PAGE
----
Today's Pet Talk: Pekingese Sudden Death

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Eve writes: My puppy of 8mos months just died suddenly. We were playing last week and he ran to the other room and yelped, as I ran into the room I picked up my little boy as he was on his last breath of life. The Vet claimed he was totally healthy. He had fainted on me at 5 mos of age, the vet said he was a little anemic, his right lung lobe was collapsing and he had a bit of pneumonia. The follow up x-ray was fine. At 8mos old, for a healthy puppy to die is just devastating to me. I didn't want an autopsy performed on his as I felt that his little life was always at the vet being poked at and needles here and there. Has this happened to anyone out there? I'm heartbroken

Pekingese Sudden Death questions and answers

Hi Eve!

First I'd like to extend my deepest sympathy over the loss of your Pekingese puppy. Many years ago, I lost Scarlett, a pure bred Irish Setter puppy, who died in her sleep. I know the void that rests in your heart. Perhaps, in time, you will own another Pekingese that lives a long and healthy life.

There does not appear to be any genetic problems with young Pekingese dogs and sudden death health problems. In fact, the average lifespan for the Pekingese dog is 9-15 years. Older Pekingese dogs may suffer from a heart valve disease called "Mitral Valve Regurgitation." This condition causes a malfunction in the valve on the left side of the heart. Because of the leaky valve, the heart is less efficient at pumping blood to the body. This disease is a leading cause of heart failure in small dogs but it usually doesn't become a problem until the dog is about 6 years old.

Early signs that the heart is no longer able to compensate for mitral valve disease may include a reduced tolerance for exercise, difficulties in breathing, or a cough at night or at rest. All of these occur because of a build-up of fluid in the lungs. Other signs of a gradually failing heart include fainting, weakness, or collapse, which may be due to an abnormal heart rhythm (cardiac arrhythmia). This problem is first detected when a Veterinarian hears a heart murmur.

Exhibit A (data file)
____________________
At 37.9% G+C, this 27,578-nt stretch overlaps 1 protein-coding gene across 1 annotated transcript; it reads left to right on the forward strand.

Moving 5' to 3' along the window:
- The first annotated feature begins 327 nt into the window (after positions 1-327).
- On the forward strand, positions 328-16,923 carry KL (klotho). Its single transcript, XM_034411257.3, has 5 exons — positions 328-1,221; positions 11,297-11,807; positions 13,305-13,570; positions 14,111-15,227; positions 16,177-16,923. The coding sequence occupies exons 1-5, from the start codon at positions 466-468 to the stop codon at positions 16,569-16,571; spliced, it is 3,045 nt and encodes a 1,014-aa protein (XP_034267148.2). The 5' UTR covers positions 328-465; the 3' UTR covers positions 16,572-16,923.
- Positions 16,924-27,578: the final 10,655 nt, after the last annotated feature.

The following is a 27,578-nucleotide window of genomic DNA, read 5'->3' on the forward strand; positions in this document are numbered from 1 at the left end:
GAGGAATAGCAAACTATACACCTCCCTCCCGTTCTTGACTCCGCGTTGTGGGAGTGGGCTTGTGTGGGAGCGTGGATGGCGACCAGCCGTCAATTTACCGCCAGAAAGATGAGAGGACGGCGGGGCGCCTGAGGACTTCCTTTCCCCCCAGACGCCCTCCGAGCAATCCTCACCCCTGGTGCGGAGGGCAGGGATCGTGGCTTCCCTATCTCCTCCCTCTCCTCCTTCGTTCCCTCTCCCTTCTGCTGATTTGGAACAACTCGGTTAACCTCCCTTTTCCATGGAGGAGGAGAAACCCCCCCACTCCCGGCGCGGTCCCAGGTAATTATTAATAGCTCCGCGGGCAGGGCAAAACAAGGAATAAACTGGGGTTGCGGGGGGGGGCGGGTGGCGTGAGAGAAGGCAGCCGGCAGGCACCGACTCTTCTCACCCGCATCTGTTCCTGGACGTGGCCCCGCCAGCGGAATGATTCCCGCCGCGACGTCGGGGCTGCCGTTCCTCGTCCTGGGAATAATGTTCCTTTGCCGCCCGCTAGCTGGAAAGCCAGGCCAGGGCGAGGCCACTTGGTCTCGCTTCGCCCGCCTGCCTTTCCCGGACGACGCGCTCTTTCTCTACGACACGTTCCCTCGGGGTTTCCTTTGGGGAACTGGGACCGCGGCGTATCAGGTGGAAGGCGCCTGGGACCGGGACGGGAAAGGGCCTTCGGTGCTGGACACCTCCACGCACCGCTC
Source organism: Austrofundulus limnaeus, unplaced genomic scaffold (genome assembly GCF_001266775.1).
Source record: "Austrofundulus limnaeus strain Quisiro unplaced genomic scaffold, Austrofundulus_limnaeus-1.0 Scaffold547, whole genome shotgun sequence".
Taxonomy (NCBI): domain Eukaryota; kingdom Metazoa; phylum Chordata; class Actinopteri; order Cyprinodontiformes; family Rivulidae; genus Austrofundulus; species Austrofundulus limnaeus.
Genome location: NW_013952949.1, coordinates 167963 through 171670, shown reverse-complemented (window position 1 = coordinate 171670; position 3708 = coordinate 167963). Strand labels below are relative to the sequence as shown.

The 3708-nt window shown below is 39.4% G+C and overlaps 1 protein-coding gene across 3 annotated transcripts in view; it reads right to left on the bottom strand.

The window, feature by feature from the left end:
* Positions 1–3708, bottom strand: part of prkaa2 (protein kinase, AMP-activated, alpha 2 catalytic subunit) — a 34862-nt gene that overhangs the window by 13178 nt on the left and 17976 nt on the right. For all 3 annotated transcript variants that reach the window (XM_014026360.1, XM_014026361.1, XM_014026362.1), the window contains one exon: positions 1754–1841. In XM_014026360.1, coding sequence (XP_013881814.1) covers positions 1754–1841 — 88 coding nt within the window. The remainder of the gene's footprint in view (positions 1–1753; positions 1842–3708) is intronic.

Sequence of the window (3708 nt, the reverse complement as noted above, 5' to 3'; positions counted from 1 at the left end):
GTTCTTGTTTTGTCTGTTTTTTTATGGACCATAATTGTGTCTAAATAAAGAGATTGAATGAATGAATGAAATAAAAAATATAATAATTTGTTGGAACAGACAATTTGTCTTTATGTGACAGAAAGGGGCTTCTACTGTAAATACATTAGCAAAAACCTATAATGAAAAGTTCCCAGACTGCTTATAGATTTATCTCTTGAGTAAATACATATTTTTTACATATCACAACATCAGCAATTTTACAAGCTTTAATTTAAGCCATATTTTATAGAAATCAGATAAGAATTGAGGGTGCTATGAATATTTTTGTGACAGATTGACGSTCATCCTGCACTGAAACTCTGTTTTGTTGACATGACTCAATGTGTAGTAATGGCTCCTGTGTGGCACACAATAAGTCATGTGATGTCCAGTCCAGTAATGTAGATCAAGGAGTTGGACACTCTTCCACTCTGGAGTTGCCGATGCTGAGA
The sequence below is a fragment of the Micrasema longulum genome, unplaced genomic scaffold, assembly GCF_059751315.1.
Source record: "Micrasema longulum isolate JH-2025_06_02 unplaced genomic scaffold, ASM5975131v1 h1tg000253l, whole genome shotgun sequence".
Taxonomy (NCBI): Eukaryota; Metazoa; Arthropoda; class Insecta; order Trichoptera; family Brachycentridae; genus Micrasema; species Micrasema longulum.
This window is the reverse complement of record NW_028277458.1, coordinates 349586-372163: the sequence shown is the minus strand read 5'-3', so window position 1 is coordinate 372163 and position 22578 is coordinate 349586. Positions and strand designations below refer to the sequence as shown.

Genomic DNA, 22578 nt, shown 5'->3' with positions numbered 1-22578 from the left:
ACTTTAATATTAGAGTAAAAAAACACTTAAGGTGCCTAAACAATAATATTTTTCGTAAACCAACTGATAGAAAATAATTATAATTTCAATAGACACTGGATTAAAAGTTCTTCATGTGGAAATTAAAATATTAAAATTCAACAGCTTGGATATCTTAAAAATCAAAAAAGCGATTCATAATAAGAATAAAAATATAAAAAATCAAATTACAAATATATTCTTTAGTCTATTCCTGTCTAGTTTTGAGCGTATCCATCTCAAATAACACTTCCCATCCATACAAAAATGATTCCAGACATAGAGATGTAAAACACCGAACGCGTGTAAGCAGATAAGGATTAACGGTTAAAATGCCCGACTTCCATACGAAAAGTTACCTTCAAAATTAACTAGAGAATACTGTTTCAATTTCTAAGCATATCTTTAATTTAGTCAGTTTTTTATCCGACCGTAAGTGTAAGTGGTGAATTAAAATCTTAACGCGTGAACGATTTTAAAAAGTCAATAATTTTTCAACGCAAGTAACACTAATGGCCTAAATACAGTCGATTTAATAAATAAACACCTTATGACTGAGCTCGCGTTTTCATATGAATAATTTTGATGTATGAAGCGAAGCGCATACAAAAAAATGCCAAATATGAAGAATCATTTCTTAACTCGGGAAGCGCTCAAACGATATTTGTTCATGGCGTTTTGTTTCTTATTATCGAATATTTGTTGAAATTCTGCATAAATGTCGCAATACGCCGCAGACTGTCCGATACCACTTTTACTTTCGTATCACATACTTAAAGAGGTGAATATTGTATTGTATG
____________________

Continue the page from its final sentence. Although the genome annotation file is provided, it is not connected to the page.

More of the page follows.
Screening of the Pekingese parents before breeding is sometimes the best way to eliminate genetic or other health problems. Mitral valve disease may occur long after the normal breeding age which would make it undetectable in screening for younger parents.

Another problem with Pekingese dogs is their unique "flat faced" nose and head structure which may cause breathing problems. This makes it harder for the Pekingese to relieve, by panting, the effects of warm weather. It's usually a good idea to keep the Pekingese cool and comfortable.

If you are considering another Pekingese you can learn more about their specific health problems by purchasing Dr. Grave's book "Common Medical Disorders of the Pekingese." You will find ordering information for this book on the Pekingese Club of America website.

If any readers have had a similar problem with their Pekingese and would like to share their experience, please write to: